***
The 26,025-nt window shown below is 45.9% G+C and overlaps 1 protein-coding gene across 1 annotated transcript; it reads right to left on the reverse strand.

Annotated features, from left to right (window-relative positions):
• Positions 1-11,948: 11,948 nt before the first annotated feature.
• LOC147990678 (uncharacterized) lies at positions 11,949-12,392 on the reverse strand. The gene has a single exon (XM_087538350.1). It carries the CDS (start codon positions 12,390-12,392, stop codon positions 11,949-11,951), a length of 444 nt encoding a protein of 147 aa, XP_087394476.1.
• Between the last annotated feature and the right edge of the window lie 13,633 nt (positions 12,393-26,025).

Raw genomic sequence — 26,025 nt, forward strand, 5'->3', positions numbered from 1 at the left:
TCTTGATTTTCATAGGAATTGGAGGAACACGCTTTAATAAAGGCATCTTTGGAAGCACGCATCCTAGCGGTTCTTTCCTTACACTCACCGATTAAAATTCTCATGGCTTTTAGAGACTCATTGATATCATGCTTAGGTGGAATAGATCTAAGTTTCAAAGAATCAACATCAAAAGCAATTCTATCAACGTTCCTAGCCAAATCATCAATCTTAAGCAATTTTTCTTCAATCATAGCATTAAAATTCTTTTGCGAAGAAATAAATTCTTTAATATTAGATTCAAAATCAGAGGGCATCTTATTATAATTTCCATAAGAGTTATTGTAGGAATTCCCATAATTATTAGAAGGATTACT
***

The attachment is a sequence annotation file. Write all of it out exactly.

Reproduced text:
The 26,025-nt window shown below is 45.9% G+C and overlaps 1 protein-coding gene across 1 annotated transcript; it reads right to left on the reverse strand.

Annotated features, from left to right (window-relative positions):
• Positions 1-11,948: 11,948 nt before the first annotated feature.
• LOC147990678 (uncharacterized) lies at positions 11,949-12,392 on the reverse strand. The gene has a single exon (XM_087538350.1). It carries the CDS (start codon positions 12,390-12,392, stop codon positions 11,949-11,951), a length of 444 nt encoding a protein of 147 aa, XP_087394476.1.
• Between the last annotated feature and the right edge of the window lie 13,633 nt (positions 12,393-26,025).

Raw genomic sequence — 26,025 nt, forward strand, 5'->3', positions numbered from 1 at the left:
TCTTGATTTTCATAGGAATTGGAGGAACACGCTTTAATAAAGGCATCTTTGGAAGCACGCATCCTAGCGGTTCTTTCCTTACACTCACCGATTAAAATTCTCATGGCTTTTAGAGACTCATTGATATCATGCTTAGGTGGAATAGATCTAAGTTTCAAAGAATCAACATCAAAAGCAATTCTATCAACGTTCCTAGCCAAATCATCAATCTTAAGCAATTTTTCTTCAATCATAGCATTAAAATTCTTTTGCGAAGAAATAAATTCTTTAATATTAGATTCAAAATCAGAGGGCATCTTATTATAATTTCCATAAGAGTTATTGTAGGAATTCCCATAATTATTAGAAGGATTACT